If you are not a funder, but want to act, here is a list by region of Climate Justice Alliance’s member organizations and their websites. Get involved on the ground through local events or donate to the organizations directly. Other regionally focused frontline climate justice focused alliances include, Alliance for Appalachia in London, KY; the California Environmental Justice Alliance; New York City Environmental Justice Alliance; and the Oregon Just Transition Alliance to name a few.

Taking effective action against the climate crisis is possible and it is already happening. To fight back against billionaires who are capitalizing on the saviorism narrative, we need a philosophical and material shift in the ways we think about who deserves to control the money. This Earth Day, let us stand together in solidarity with and center those most directly impacted by this crisis. Collectively, we can take back our power.

Senowa Mize-Fox is the Senior Movement Engagement Associate for Climate Justice at NCRP. Additional research and editing by Spencer Ozer, Stephanie Peng and Jennifer Amuzie.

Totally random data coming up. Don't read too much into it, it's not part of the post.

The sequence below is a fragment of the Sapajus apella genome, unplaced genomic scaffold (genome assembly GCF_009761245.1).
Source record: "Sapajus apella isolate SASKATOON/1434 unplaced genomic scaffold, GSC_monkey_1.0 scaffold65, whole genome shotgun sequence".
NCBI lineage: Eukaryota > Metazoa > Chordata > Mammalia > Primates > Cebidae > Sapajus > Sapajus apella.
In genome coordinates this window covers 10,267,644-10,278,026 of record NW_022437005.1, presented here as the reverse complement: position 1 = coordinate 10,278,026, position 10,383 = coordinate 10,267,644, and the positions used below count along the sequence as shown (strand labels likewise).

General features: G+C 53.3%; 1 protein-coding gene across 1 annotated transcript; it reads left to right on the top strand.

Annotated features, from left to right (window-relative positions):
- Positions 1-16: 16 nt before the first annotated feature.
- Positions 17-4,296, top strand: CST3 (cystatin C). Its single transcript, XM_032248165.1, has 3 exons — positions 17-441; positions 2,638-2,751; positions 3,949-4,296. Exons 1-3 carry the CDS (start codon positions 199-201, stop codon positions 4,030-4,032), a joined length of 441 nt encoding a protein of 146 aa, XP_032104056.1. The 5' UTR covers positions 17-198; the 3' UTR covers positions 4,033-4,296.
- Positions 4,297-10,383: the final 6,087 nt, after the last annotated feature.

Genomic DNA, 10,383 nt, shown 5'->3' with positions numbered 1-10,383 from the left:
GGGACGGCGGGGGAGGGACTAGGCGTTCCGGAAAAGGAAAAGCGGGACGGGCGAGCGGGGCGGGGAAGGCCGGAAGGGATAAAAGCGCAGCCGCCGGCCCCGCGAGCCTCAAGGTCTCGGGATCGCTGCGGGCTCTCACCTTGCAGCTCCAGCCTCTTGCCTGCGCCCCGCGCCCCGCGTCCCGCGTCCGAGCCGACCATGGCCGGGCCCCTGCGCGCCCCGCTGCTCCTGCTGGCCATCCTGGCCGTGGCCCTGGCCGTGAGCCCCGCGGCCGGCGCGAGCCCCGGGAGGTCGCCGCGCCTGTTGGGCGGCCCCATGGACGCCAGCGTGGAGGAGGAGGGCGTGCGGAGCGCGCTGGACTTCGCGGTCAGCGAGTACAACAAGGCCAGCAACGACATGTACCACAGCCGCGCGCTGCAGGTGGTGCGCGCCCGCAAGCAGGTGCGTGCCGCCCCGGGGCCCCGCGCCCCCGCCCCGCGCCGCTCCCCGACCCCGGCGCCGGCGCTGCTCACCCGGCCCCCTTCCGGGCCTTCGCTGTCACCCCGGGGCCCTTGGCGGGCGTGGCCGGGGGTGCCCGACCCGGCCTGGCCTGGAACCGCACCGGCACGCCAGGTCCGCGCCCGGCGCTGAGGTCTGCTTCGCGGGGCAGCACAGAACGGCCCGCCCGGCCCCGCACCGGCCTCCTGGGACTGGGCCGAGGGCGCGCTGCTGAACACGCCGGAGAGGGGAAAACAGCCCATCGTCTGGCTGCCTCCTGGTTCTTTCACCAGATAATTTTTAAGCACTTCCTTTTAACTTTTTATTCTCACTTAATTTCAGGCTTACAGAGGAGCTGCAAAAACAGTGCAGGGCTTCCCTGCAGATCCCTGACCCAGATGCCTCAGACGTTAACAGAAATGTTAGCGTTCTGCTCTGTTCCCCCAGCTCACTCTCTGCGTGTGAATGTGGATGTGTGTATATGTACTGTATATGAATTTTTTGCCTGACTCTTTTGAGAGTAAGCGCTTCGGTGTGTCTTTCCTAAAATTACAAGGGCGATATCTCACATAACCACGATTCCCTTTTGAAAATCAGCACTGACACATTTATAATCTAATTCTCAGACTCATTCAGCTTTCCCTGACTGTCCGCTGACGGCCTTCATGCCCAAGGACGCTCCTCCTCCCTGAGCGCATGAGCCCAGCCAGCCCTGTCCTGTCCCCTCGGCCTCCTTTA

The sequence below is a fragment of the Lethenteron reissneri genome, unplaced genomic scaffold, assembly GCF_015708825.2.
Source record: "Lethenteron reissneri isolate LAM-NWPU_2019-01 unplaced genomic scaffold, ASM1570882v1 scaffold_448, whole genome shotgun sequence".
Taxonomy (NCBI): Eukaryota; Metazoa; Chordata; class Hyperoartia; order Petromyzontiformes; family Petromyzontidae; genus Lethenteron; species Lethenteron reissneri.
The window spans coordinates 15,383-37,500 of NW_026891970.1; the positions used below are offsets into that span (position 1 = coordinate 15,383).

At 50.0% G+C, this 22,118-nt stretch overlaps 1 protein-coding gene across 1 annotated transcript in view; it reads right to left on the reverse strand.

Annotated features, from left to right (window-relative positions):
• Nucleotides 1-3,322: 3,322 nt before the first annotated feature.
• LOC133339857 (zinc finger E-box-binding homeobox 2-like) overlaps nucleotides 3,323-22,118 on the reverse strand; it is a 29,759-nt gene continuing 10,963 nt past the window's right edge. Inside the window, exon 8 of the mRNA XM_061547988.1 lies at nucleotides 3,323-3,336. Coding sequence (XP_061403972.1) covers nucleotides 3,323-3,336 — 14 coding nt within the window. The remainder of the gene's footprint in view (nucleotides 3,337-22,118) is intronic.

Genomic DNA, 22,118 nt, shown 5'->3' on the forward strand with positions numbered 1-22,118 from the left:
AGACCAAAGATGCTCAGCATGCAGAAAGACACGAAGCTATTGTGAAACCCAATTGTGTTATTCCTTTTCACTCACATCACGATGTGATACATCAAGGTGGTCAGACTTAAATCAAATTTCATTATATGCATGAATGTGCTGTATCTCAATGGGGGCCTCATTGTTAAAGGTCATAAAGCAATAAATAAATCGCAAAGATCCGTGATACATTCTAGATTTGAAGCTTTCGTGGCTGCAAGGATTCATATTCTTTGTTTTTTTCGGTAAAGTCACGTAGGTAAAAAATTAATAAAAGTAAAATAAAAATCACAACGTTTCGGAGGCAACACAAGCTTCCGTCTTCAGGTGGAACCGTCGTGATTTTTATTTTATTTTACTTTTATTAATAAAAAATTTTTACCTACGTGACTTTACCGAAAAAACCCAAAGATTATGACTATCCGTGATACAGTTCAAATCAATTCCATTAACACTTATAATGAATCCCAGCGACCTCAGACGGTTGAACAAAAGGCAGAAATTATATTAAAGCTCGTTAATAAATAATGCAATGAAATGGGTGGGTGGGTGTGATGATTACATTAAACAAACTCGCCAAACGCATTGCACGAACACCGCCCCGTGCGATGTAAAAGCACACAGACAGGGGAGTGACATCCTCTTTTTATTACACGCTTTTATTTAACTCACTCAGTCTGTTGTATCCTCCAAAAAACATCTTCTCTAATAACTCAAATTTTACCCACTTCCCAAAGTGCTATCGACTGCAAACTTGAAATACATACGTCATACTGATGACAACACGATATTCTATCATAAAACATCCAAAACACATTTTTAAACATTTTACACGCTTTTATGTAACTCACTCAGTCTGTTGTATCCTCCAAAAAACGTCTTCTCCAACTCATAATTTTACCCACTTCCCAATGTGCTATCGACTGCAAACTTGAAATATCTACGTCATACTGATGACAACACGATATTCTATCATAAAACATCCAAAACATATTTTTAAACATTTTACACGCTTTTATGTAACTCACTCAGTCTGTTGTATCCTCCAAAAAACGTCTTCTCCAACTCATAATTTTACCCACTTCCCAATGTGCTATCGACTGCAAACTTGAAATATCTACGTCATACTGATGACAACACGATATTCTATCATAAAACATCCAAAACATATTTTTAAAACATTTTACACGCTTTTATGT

For 4 of the billionaire foundations’ grantmaking data (Bezos Earth Fund, Bill and Melinda Gates Foundation, Bloomberg Philanthropies, and The Benificus Foundation), NCRP derived foundation funding figures for climate giving and climate justice giving through analysis of grantmaking data from Candid, starting with grants that were coded with the following subject codes related to climate or environment:

  • Climate change
  • Environment
  • Environmental justice
  • Environmental and resource rights
  • Coral reefs
  • Oceans and coastal waters
  • Natural resources
  • Energy efficiency
  • Energy resources

Grants that were tagged with one or more of these codes were included in the general climate grantmaking figure. NCRP then added additional coding to any of the climate grants that included a justice lens either in the grant description or at the recipient level to organizations that work primarily on climate justice issues. Climate justice work includes the systemic inequities present in the scale and intensity of the effects of climate change and centers humans in the narrative with the various intersections of racial, economic, migrant, gender justice and more.Grantmaking data for the Chan Zuckerberg Initiative were sourced from their website, and the same additional coding for climate justice was applied to those grants.Net worth figures are from Forbes real time billionaires list accessed in March 2023. Foundation asset figures are from foundation 990 tax forms.